Center Out: 10Hz to 45kHz
Headphone (33 ohms): 10Hz to 45kHz
Front Channel Out: 10Hz to 88kHz
8, 11.025, 16, 22.05, 24, 32, 44.1, 48, 96 (kHz)
8, 11.025, 16, 22.05, 24, 32, 44.1, 48, 96, 192 (kHz)
Up to 24-bit/96kHz
Headphone: 1 x Amplified 1/4-inch jack
Speaker Out: 2x RCA (L/R) 2x 3.5mm jacks (Rear, C/Sub)
Microphone In: 1x 1/4-inch jack
Line In: 2x RCA (L/R)
Optical Out: 1x TOSLINK
Optical In: 1x TOSLINK
Volume Control Knob Built-in Beamforming
Microphone
Headphone Out: 1x 3.5mm jack, 1x 1/4-inch jack
Microphone In: 1x 3.5mm jack, 1x 1/4-inch jack
80mw TI TPA6120r
Yes
Audio Control Module (with Beamforming microphone built-in)
PC - PCI-E x1 Connection
Windows 7/8, Mac OS X
12 Month
$249.99 MSRP ($199 street) -- Find it @ Amazon



In case the specs didn't make it clear, Creative is promoting studio grade playback and recording. The card has Burr-Brown ADC/DACs, Nichicon "Fine Gold" capacitors, and a 600ohm headphone amp for clean audio. In plain people speak, this isn't a sound card built strictly for gaming, but also professional quality audio for musicians and audiophiles, too.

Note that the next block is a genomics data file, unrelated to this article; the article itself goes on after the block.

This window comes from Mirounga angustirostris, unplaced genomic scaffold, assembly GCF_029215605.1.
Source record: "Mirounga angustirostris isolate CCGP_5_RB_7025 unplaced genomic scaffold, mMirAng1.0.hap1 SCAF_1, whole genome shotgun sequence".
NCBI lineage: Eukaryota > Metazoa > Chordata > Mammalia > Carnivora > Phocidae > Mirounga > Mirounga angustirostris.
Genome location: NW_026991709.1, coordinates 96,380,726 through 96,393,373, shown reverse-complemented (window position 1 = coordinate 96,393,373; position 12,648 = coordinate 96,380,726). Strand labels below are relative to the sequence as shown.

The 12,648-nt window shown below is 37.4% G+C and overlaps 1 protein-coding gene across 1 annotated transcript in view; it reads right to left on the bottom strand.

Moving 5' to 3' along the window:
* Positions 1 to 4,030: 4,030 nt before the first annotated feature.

There's a lot going on with this two-card solution. We'll talk more about that in a bit, but in the meantime, don't fret if you're short on ports -- the daughtercard doesn't actually plug into a PCI-E slot, though it does screw into an available slot-mount (and connects to the main card via the included ribbon cable).
 

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So I bought the Sound Blaster ZX and it also has the Audio Control Module. However, it has a problem where the sound quality is actually reduced if you plug your inputs into that instead of directly into the card, so I've foregone that module altogether.

 

Did you notice or was it known for that audio quality downgrade on this particular model's ACM? If not, I may consider upgrading. I love my ZX but it wouldn't hurt to have something that's better.

 

Here's the one I have now: http://www.amazon.com/gp/product/B009XDWUCQ/ref=oh_details_o09_s00_i00?ie=UTF8&psc=1

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I stopped needing to buy a creative sound card back with the DFI LANparty UT NF4 SLI mobo that shipped with a Karajan sound module which was a daughter card to get some of the sound stuff way from the mono which added digital noise wayyy back in the day, a decade ago? Effects in games and audio music still sounded better on a creative or even a high end Turtle Beach Montego. After that HD and digital audio rolled became the norm and it seemed creative started releasing far more SKU's per product release and diluted its own marketshare. Cards like the ZxR still make me drool and no high end PC for any duty isn't complete without a discrete sound card!

Love the comparison review.

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nfs3freak; I believe any ACM reduces the quality of audio versus direct input, but I could be wrong.

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Thanks. I presume that's probably the case.